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A Long-Acting Biodegradable Subcutaneous Implant for Tenofovir HIV PrEP
Erica B. Schlesinger1; Daniel Johengen1; Ellen Leucke2; Stephanie Swarner3; Phillip Durham3;Leah Johnson3; Ginger Rothrock3; Ian McGowan4; Ariane van der Straten2; Tejal Desai1
1Univ of California San Francisco, San Francisco, CA, USA;2RTI, San Francisco, CA, USA;3RTI, Research Triangle Park, NC, USA;4Univ of Pittsburgh Sch of Med, Pittsburgh, PA, USA
Antiretroviral (ARV) effectiveness for HIV pre-exposure prophylaxis (PrEP) is proven, but hinges on correct and consistent use. User compliance and therapeutic effectiveness can be improved by long acting drug delivery systems. Here we describe a thin-film polymer device (TFPD) as a biodegradable subcutaneous implant for PrEP. A thin-film polycaprolactone (PCL) membrane controls drug release from a reservoir, and release rates and device size are tunable, a key feature for an implant in the early stages of pre-clinical development. We have explored release of ARVs from various classes and will present data pertaining to development of a device to deliver Tenofovir Alafenimide Fumarate (TAF).
Devices were fabricated as a hollow rod with an open end using a wire-heat sealing apparatus and solvent cast PCL films. TAF was loaded into the reservoir with or without formulation excipients. Devices were sealed and incubated in PBS, pH7.4 at 37˚C. For release rates we measured TAF concentration in release media over time. Sink conditions were maintained by regularly replacing the media. Relationships between release rate and device parameters were evaluated using devices with 10-30µm thick membranes and 50-320 mm2 surface areas. TAF chemical stability in the TFPD reservoir was evaluated by RP-HPLC.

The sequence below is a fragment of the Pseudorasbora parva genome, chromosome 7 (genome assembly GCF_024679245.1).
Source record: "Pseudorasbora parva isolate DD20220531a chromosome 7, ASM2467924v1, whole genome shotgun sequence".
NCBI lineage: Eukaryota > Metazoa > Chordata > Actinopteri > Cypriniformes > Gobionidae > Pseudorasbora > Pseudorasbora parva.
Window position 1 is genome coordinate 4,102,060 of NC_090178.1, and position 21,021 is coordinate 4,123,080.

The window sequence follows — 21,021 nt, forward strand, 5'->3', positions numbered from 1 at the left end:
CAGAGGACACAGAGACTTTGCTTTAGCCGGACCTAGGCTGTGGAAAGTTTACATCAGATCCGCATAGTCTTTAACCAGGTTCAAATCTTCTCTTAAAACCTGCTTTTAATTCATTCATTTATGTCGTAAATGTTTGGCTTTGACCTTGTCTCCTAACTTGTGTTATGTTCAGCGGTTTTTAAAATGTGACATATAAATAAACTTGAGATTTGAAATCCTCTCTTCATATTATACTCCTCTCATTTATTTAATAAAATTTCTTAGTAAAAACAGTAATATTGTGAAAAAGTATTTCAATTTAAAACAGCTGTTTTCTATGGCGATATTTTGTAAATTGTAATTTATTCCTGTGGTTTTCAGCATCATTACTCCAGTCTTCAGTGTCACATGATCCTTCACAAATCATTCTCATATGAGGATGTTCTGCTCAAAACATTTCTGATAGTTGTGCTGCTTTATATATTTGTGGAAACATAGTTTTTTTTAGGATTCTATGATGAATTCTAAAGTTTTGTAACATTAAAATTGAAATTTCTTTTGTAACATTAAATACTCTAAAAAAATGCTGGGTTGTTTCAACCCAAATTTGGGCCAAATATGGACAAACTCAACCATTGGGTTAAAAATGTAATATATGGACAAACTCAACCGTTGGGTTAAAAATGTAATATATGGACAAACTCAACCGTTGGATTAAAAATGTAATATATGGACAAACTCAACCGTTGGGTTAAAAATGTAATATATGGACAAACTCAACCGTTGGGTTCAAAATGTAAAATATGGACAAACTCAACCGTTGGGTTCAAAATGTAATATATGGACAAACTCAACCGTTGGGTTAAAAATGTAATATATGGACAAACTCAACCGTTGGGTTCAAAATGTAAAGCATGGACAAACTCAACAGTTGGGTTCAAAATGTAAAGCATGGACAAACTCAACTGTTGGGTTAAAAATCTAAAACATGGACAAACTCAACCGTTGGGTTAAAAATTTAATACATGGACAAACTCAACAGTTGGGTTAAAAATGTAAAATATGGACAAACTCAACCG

Based on published data for oral TAF, subcutaneous constant-rate release for HIV PrEP is estimated at < 2.8mg/day. To achieve membrane controlled release, TAF required additional formulation excipients such as PEG300 or hydroxypropyl-ß-cyclodextrin. The size and shape of the TFPD are tunable, achieving release rates ranging from 0.5-4.4 mg/day in devices no larger than a contraceptive implant.
A proportional relationship between membrane area and release rate was demonstrated. An inverse relationship between membrane thickness and release rate was observed for membranes between 10-15µm, with no further impact on release for membranes > 15µm. Prototype devices demonstrated linear release at 1.2mg/day for up to 90 days and at 2.2mg/day for up to 60 days. We achieved reproducibility in device design and performance with < 10% variability between replicate devices (Figure 1). TAF remained chemically stable in the device reservoir with < 3% change in purity at 50 days
We developed a biodegradable TFPD for subcutaneous delivery of TAF for HIV PrEP. The size, shape and release rate of the device are tunable over a > 8-fold range. This system is being further evaluated in vivo.